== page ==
It's all very well making it look and sound nice but if the songs are no good then it's a waste of time, but that was never going to be a problem with PHM, from the opening beats of former live staples(nin no longer tour as a live act) "Head Like A Hole" and "Terrible Lie" they remind you of what a great debut album PHM is, it shows what a ear Reznor has for a catchy tune. First ever single "Down In It" sounds better now than it ever did, halfways through the album we get to another of Reznor's favourite live tracks "Something I Can Never Have" which is just haunting and will make the hair stand up on the back of your neck, and was used to good effect in the Oliver Stone movie "Natural Born Killers" for which Reznor did the soundtrack. The second half has some of Reznor's catchiest songs he ever did such as the brillant "Kinda I want To" as well as the original version of "Sin" which is not as heavy as the version that was released as a single which is the version they play live. "Ringfinger" uses a drum sample from the Jane's Addiction track "Had A Dad"(The two bands co headlined 2009's nin/ja tour). With the reissue we get one new track a cover of the Queen track "Get Down Make Love" which was originally included on the single "Sin", Reznor totally changes the track from the Queen original and even has got a nice Queen sample in there.
Many people were hoping for a 2 disc version with 5.1 sound like what he did with "The Downward Spiral" or a studio version of Now I'm Nothing of which there is none available, but really the most important thing is that Pretty Hate Machine has been remastered even as recently as last year Reznor said there wouldn't be much chance of that happening.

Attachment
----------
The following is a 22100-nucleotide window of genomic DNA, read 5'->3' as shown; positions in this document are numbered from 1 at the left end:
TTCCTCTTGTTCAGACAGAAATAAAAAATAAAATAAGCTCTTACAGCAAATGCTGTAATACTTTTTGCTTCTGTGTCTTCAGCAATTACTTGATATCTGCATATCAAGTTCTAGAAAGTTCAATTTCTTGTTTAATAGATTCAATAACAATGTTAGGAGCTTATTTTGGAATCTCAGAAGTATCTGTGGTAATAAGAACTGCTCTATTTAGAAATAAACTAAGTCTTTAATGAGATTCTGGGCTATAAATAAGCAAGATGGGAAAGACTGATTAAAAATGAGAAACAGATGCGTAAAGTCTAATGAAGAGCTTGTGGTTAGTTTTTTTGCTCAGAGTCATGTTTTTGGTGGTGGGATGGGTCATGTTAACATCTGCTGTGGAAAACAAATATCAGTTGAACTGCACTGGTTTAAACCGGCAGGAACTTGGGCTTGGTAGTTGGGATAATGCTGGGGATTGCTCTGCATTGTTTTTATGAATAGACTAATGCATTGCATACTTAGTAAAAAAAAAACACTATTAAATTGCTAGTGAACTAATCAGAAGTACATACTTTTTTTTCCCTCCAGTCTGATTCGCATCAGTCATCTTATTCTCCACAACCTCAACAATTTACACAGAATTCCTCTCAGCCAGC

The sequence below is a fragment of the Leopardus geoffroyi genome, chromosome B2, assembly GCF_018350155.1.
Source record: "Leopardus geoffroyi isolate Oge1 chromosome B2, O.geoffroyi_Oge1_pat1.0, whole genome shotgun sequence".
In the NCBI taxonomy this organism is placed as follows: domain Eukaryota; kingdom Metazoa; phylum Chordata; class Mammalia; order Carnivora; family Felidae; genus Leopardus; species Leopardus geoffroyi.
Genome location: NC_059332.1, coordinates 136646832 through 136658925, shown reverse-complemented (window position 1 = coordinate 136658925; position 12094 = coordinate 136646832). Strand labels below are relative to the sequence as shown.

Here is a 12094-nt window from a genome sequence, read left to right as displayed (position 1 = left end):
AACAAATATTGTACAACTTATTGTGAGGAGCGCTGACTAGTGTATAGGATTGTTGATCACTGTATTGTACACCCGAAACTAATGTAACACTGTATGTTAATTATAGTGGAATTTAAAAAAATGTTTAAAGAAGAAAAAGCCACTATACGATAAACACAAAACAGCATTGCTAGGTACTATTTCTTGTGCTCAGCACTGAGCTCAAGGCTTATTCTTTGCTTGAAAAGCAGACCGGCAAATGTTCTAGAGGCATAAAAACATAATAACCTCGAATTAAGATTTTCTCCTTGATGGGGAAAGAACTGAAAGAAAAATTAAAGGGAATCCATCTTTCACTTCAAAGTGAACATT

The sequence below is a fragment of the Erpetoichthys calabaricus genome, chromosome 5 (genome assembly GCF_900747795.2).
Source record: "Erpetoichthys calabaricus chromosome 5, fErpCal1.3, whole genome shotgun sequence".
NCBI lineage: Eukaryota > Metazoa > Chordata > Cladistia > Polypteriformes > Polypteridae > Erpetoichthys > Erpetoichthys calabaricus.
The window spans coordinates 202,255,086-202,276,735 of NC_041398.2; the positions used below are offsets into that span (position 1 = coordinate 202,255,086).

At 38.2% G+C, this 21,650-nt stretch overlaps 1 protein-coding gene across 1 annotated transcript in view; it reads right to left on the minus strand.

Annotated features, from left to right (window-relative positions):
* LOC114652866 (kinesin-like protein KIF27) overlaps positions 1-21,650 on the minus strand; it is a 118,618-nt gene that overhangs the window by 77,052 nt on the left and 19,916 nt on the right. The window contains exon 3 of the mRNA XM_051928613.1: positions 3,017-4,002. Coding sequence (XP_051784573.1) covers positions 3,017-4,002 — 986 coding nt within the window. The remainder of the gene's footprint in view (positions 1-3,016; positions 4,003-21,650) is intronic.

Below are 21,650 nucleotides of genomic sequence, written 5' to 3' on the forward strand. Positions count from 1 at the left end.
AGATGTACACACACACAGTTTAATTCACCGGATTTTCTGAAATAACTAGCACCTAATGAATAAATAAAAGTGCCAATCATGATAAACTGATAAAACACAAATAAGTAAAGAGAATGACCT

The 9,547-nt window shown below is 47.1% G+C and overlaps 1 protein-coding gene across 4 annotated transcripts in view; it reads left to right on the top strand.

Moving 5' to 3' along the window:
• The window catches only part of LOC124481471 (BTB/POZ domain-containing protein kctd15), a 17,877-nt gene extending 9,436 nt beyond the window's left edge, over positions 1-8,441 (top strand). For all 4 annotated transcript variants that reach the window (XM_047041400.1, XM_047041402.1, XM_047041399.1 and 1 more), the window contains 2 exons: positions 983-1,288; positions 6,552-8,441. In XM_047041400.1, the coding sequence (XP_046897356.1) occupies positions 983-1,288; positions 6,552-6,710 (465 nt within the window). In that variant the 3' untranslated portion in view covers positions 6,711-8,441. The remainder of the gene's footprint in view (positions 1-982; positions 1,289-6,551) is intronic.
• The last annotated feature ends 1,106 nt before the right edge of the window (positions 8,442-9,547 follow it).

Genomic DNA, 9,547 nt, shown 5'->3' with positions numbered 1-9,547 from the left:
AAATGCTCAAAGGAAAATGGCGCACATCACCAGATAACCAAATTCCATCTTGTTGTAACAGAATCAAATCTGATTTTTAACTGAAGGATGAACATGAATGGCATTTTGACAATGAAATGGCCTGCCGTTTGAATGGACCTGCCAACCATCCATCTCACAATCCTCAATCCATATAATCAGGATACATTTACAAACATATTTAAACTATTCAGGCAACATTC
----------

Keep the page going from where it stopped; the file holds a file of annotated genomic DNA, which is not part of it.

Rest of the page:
Woe. Pain. Anger. Rejection. And some very catchy industrial beats.
Trent Reznor has become legendary for the sound he perfected in "Pretty Hate Machine," his exceptional debut album. Wrapped in catchy industrial beats and sizzling basslines, he exposes all the rage and pain from being betrayed. Like a bad breakup, it's raw and rough and painful, but there's a strange catharsis once it's over.
It opens on a high note with the ear-blowing "Head Like A Hole," which alternates between dark techno and explosive hard-rock. "Bow down before the one you serve/you're gonna get what you deserve... Head like a hole, black as your soul/I'd rather DIE than give you control!" Reznor snarls. And he sounds like he means it, too.
That mix of rage and bitterness permeate the songs that follow. Not every song is a rockin' ragefest: "Something I Can Never Have" is a sweeping, haunted ballad with Reznor lamenting that "I'm starting to scare myself." It's one of the most powerful songs on a hard-hitting record, and shows Reznor's anguished vocals at their best.
But the majority are harder, angrier songs with Reznor's rough industrial-pop, raw singing and sparse electronic beats. The second half does drag a bit, but is pulled back up by the explosive "Sin" ("You give me the reason/you give me control/I gave you my purity/and my purity you stole!") and hauntingly out-there "Ringfinger."
"Pretty Hate Machine" could, in a sense, be seen as a concept album -- a mapping of the painful emotions in a breakup. Okay, painful breakups are not a big deal in the musical world -- every cheesy popstar does them. The difference is, Trent Reznor does them with passion, genuine anger, and explosive music that mirrors the betrayed feelings.
Reznor gets much flack for his angsty songwriting and accompanying vocal style. But it has to be admitted that even when the songwriting is sub-par -- the rather whiny, it's-God's-fault "Terrible Lie" -- Reznor's rough vocals bring them to life in all their painful glory.
This is also Nine Inch Nails' most minimalist album -- no soundscapes, just the guitars and electronics. The instrumentation matches the theme of inverted love -- Reznor throws in some poppy industrial beats, which manage to be darkly catchy and gritty at the same time. Underlying all of this is some smoldering, twisted guitar and drum machines.
Explosive rage, betrayal, confusion and pain lie at the heart of "Pretty Hate Machine," an unforgettable debut that Reznor has yet to equal in pure emotion.
on 27 June 2006
Released at the height of the Hair Metal years of rock, and even supported by a tour with Guns n' Roses, Nine Inch Nails' debut opus Pretty Hate Machine was an unlikely success.